In 2019, Southcorp Brands Pty Ltd (SBPL), a subsidiary of TWE, was successful in an infringement action against Australia Rush Rich Winery Pty Ltd (ARRW) for using trade marks which infringed its trade mark nos. 37674 PENFOLDS, no. 1762333 BEN FU, and no. 1762317 奔富 for wine goods. Justice Beach found that ARRW had infringed each of SBPL’s trade marks by using the following marks in relation to wine:

  1. 奔富 ;
  2. 奔富酒园;
  3. 奔富酒庄;
  4. 澳大利亚奔富酒庄; and/or
  5. 澳洲大利亚奔富 酒庄

Firstly, Justice Beach found that ARRW’s marks were substantially identical or deceptively similar to SBPL’s 奔富 trade mark on the basis that each of ARRW’s marks contained the Chinese characters 奔富 (pronounced BEN FU), and that the additional elements were entirely descriptive translating to “winery”, “wine park” or “Australia. On this basis, the “ordinary signification”, pronunciation and transliteration of ARRW’s marks would be used and understood by Mandarin or Cantonese speakers as referring to Penfold’s1. Secondly, Justice Beach stated that many of the same points were applicable to the BEN FU trade mark since ARRW’s marks were essentially a “wholesale aural reproduction of the whole of the BEN FU TM”2. Thirdly, each of the impugned trade marks were also substantially identical or deceptively similar to the PENFOLDS trade mark because consumers who are wine-drinking Mandarin or Cantonse speakers, who have an imperfect recollection of the PENFOLDS trade mark, are likely to be deceived or confused.3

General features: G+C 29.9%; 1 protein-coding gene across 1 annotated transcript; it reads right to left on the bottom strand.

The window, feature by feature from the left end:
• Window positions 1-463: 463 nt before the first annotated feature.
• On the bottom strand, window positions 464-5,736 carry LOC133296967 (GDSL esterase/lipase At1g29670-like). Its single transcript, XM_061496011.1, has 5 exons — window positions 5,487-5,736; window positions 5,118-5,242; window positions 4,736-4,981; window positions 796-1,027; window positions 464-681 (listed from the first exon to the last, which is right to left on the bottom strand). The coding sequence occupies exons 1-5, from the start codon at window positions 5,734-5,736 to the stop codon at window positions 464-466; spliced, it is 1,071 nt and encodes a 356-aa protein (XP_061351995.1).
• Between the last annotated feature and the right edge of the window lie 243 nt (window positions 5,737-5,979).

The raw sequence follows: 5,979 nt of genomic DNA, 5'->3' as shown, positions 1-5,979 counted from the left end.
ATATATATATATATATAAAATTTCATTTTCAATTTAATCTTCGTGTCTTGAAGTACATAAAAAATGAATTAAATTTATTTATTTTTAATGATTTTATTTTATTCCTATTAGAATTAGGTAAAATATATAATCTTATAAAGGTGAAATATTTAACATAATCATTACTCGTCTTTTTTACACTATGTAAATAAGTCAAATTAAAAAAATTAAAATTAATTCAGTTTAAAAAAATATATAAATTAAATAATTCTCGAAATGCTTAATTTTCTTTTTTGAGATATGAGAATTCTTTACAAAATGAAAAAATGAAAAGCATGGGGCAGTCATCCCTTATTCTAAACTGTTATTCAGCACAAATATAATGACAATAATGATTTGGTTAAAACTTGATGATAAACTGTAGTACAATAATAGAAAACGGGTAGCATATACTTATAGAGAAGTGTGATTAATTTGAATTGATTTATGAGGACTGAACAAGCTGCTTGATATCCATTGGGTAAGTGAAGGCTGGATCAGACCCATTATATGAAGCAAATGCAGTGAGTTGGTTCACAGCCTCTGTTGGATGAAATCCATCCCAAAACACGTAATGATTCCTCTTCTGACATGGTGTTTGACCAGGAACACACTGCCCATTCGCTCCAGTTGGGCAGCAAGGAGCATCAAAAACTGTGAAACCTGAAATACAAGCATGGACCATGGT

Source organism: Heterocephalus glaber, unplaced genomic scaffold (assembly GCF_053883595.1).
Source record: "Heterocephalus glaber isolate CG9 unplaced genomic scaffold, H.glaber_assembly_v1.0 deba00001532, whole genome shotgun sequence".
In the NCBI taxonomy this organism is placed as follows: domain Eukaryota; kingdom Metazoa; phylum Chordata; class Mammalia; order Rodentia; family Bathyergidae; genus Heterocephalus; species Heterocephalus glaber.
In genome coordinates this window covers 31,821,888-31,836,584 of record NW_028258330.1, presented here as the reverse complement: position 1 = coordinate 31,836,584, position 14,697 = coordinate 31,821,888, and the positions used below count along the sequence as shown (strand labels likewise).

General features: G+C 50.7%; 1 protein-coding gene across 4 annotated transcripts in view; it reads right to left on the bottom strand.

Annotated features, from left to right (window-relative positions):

Justice Beach also found that ARRW was seeking to misappropriate SBPL’s reputation and deceive and confuse consumers. Summary judgment was given on the basis that ARRW had no reasonable prospects of success and it was ordered to, amongst other things, pay damages of $351,916.75 plus interest, and not use its marks or any similar marks to SBPL.

TWE was also successful in a corresponding infringement action against ARRW in China, where the Shanghai Pudong Court awarded TWE $426,000 in damages.

Conclusion

Chinese language trade marks and transliterated marks, can provide an effective method of trade mark protection and enforcement. Any business that is considering expanding operations internationally, whether via exporting or manufacturing, should also consider a proactive trade mark strategy to secure its brand in China and abroad. As shown above, the risk of not acting early in this regard, means that businesses could forego a useful and valuable tool to market and protect their brand. Alternatively, a business may face lengthy and expensive litigation to challenge the validity of a registration or oppose an application.